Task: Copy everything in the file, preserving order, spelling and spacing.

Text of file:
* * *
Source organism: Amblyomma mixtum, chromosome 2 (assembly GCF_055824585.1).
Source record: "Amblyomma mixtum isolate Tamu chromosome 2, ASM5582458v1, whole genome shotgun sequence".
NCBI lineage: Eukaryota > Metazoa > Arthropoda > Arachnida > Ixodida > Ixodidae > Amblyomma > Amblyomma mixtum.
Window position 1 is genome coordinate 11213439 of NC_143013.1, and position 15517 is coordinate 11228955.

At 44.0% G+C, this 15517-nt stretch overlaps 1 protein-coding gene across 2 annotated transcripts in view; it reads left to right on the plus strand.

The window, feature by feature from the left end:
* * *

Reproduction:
Source organism: Amblyomma mixtum, chromosome 2 (assembly GCF_055824585.1).
Source record: "Amblyomma mixtum isolate Tamu chromosome 2, ASM5582458v1, whole genome shotgun sequence".
NCBI lineage: Eukaryota > Metazoa > Arthropoda > Arachnida > Ixodida > Ixodidae > Amblyomma > Amblyomma mixtum.
Window position 1 is genome coordinate 11213439 of NC_143013.1, and position 15517 is coordinate 11228955.

At 44.0% G+C, this 15517-nt stretch overlaps 1 protein-coding gene across 2 annotated transcripts in view; it reads left to right on the plus strand.

The window, feature by feature from the left end: